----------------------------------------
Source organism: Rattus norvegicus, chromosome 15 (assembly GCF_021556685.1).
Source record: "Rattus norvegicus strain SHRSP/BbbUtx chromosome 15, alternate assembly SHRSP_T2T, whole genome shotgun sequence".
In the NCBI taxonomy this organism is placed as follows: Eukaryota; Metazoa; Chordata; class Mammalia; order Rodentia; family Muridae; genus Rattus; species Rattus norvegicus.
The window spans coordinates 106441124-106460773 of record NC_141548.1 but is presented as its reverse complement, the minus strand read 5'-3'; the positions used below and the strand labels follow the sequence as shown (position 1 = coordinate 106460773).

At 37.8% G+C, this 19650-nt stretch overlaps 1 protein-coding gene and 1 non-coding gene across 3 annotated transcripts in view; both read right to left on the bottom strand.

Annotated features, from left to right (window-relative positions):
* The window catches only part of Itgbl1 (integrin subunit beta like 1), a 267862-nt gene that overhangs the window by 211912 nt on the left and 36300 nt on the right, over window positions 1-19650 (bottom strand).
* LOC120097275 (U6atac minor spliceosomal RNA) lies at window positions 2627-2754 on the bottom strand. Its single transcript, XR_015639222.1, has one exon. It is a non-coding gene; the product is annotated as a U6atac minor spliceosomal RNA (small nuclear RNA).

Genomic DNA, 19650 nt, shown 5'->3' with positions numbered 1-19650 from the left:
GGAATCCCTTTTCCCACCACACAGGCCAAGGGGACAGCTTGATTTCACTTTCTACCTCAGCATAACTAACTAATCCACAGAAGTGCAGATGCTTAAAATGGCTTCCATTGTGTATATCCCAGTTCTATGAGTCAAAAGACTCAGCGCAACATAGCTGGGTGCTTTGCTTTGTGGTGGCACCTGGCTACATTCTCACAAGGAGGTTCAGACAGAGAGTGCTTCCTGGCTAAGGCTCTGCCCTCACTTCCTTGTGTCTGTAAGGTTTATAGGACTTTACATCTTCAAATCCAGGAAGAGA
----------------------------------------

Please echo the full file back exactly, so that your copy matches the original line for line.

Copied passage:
Source organism: Rattus norvegicus, chromosome 15 (assembly GCF_021556685.1).
Source record: "Rattus norvegicus strain SHRSP/BbbUtx chromosome 15, alternate assembly SHRSP_T2T, whole genome shotgun sequence".
In the NCBI taxonomy this organism is placed as follows: Eukaryota; Metazoa; Chordata; class Mammalia; order Rodentia; family Muridae; genus Rattus; species Rattus norvegicus.
The window spans coordinates 106441124-106460773 of record NC_141548.1 but is presented as its reverse complement, the minus strand read 5'-3'; the positions used below and the strand labels follow the sequence as shown (position 1 = coordinate 106460773).

At 37.8% G+C, this 19650-nt stretch overlaps 1 protein-coding gene and 1 non-coding gene across 3 annotated transcripts in view; both read right to left on the bottom strand.

Annotated features, from left to right (window-relative positions):
* The window catches only part of Itgbl1 (integrin subunit beta like 1), a 267862-nt gene that overhangs the window by 211912 nt on the left and 36300 nt on the right, over window positions 1-19650 (bottom strand).
* LOC120097275 (U6atac minor spliceosomal RNA) lies at window positions 2627-2754 on the bottom strand. Its single transcript, XR_015639222.1, has one exon. It is a non-coding gene; the product is annotated as a U6atac minor spliceosomal RNA (small nuclear RNA).

Genomic DNA, 19650 nt, shown 5'->3' with positions numbered 1-19650 from the left:
GGAATCCCTTTTCCCACCACACAGGCCAAGGGGACAGCTTGATTTCACTTTCTACCTCAGCATAACTAACTAATCCACAGAAGTGCAGATGCTTAAAATGGCTTCCATTGTGTATATCCCAGTTCTATGAGTCAAAAGACTCAGCGCAACATAGCTGGGTGCTTTGCTTTGTGGTGGCACCTGGCTACATTCTCACAAGGAGGTTCAGACAGAGAGTGCTTCCTGGCTAAGGCTCTGCCCTCACTTCCTTGTGTCTGTAAGGTTTATAGGACTTTACATCTTCAAATCCAGGAAGAGA